Lanai Scarr and Sarah StegerPerthNow
May 13, 2019 2:00AM
The battle over housing is on in the last week of the election campaign with Scott Morrison vowing to make it easier for first-homebuyers to get into the market.
Launching the Coalition’s official bid for re-election, the Prime Minister yesterday unveiled a plan that would enable young people on single salaries of $125,000 or couples on a dual income of $200,000 to only require a deposit of 5 per cent to buy a new home.
The remaining up to 15 per cent of their loan would be guaranteed by the government, saving buyers about $10,000 in lenders mortgage insurance.
The funds would be guaranteed for the lifetime of the loan and if buyers default the taxpayer would be up for the bill via $500 million in equity through the National Housing Finance and Investment Corporation.
The policy was matched by Labor immediately but sector experts say more detail is needed to determine if the measure will have as big an impact as hoped, with the Government yet to decide on regional caps for home purchase prices.
And some suggested the scheme, which will start from January 1 next year, may result in first-homebuyers overextending themselves or become a mechanism that keeps property prices unfairly high.
Even the peak first-homebuyers association said Labor’s reforms to negative gearing and capital gains tax would be better drivers to bring down house prices and get more first-time buyers into the market. “It could work out as a negative for first-homebuyers in the long run because it could keep house prices high,” First Home Buyers Australia director Taj Singh said.
“Labor’s reforms to negative gearing and capital gains are ultimately still a better plan as they will bring down prices overall.”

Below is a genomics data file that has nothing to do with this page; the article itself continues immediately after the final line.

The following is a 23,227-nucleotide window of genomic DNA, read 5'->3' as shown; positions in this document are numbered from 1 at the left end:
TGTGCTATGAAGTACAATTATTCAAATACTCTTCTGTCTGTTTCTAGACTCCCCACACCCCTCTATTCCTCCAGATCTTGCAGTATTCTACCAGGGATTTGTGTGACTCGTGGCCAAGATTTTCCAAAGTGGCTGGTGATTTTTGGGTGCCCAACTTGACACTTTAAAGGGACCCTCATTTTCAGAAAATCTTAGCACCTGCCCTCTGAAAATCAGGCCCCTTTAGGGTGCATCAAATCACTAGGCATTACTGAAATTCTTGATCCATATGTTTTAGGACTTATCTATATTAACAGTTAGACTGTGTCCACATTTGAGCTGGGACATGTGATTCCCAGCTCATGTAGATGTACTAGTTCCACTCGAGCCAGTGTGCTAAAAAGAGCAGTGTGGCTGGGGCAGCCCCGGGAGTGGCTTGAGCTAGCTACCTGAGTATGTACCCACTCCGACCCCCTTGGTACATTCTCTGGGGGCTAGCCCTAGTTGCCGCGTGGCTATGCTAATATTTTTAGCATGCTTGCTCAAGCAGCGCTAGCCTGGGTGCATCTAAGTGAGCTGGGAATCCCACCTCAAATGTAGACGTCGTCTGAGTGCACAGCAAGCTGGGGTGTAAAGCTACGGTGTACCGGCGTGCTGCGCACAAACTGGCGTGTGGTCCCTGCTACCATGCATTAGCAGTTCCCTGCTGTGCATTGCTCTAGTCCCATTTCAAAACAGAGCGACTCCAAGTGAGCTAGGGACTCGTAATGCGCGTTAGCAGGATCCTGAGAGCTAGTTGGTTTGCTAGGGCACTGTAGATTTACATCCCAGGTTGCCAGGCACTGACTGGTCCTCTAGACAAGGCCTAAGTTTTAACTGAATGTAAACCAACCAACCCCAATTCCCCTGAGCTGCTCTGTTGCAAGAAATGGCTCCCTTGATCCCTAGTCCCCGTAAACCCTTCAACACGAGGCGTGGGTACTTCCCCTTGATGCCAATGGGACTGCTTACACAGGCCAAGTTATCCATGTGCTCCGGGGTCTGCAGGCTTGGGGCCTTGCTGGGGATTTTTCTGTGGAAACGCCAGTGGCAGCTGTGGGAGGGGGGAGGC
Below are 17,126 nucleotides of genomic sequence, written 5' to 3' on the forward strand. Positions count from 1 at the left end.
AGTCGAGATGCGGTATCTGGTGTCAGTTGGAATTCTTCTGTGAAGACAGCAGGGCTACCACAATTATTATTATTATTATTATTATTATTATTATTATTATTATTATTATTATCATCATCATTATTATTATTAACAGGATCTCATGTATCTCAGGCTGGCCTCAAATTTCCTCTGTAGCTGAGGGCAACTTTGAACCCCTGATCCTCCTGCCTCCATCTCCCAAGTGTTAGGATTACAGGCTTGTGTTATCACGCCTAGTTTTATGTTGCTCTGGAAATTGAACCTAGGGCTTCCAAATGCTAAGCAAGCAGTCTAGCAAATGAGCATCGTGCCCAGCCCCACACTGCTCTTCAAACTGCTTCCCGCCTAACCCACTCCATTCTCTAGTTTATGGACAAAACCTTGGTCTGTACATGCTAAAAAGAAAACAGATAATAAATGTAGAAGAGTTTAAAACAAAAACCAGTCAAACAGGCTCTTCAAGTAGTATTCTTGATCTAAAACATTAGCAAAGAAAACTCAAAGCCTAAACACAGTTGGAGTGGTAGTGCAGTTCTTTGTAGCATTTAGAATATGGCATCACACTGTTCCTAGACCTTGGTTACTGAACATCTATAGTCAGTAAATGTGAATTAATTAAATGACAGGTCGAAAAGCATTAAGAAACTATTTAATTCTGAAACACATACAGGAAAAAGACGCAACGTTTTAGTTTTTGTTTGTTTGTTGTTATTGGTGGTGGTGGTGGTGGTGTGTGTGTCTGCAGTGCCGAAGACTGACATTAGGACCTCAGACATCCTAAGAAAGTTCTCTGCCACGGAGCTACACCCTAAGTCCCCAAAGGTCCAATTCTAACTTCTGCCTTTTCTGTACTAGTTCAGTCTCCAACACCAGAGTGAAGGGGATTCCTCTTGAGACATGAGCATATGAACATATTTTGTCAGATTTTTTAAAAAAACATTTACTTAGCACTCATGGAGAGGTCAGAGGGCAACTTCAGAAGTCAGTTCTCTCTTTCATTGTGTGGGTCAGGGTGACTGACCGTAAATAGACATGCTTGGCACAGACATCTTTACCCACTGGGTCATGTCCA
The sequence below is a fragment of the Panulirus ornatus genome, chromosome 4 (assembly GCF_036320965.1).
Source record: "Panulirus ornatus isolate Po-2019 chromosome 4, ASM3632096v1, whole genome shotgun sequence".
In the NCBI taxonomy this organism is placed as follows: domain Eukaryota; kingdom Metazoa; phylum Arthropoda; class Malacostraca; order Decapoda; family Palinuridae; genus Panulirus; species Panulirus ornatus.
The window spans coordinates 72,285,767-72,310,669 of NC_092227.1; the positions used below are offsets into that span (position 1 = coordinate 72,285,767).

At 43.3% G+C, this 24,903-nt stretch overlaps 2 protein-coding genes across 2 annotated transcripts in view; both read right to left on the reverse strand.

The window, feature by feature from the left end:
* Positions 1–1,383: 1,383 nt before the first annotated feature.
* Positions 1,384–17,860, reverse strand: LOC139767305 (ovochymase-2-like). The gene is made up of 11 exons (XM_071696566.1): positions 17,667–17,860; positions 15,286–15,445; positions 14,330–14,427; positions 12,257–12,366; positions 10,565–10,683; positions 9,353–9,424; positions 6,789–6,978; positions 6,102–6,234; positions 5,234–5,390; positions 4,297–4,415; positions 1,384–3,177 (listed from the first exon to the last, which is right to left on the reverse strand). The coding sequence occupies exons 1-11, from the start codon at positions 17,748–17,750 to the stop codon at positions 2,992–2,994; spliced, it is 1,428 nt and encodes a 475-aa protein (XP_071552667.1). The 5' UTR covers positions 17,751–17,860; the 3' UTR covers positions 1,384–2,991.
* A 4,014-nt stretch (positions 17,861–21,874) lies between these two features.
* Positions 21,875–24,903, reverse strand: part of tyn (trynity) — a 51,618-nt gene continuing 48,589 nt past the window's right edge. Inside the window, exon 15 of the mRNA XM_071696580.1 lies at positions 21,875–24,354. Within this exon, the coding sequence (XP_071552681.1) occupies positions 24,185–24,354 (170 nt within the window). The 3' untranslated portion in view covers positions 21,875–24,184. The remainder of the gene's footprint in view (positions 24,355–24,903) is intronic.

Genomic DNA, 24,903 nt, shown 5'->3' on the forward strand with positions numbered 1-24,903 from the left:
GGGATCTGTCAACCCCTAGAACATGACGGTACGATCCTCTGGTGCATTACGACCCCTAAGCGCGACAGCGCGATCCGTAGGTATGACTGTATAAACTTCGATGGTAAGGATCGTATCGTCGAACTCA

Mr Morrison said the policy was modelled on a similar policy in New Zealand.
He said it would give Australians wanting to buy a home “the first leg up on the first rung of the ladder”.
The NHFIC would partner with private lenders to deliver the scheme, prioritising smaller lenders to boost competition.
Australian Finance Group chief executive David Bailey said for West Australians in particular the scheme would be a welcome relief. “We’ve been on record saying the WA housing market has been problematic for last couple of years so any stimulus should be welcomed,” he said.
“Particularly in the WA market this will be a very good thing.”
Entrepreneur Dick Smith said he worried it might “encourage young people to get into tremendous debt”.
Louis Christopher from SQM Research said any regional cap on house price needed to be reasonable and warned that the expected uptake might not be as great if caps were too low in cities where house prices were high.
Gus Ledauskas, 31, and his wife Karolina Ledauskiene, 29, are just two of 10,000 Australians who could benefit from the policy.
The couple, who were at a home inspection in Tuart Hill yesterday, have been looking for their first home for several months, and welcomed the announcement.
Real Estate Institute of WA president Damian Collins said the scheme was “certainly welcomed” as was anything that “gets more people into buying a home”.
He said it was encouraging to know the scheme would come through regardless of the election outcome.
“It will get some more homebuyers into the market, especially those who did have a deposit but didn’t want to pay a mortgage insurance,” Mr Collins said.
“WA has already had a good State-based program with Keystart, but this will certainly help more people and give them more options.”
Mr Collins said he was concerned about the scheme’s start date, slated for January, and encouraged both parties to shorten the time line.
“It might cause a delay (in the market) … people who were going to buy now and are ready to do so might sit on the sidelines and wait now, which could impact the market,” he said.
“A wiser idea would be to bring it forward.”
Shadow treasurer Chris Bowen said Labor would match the commitment.
Labor will today launch a blitz reminding Australians of the 2014 Abbott government Budget which they say was a disaster.
“After six years of failure, and six days before an election, the Liberals are desperately trying to tell young Australians they understand their struggles to buy their first home,” Mr Bowen said.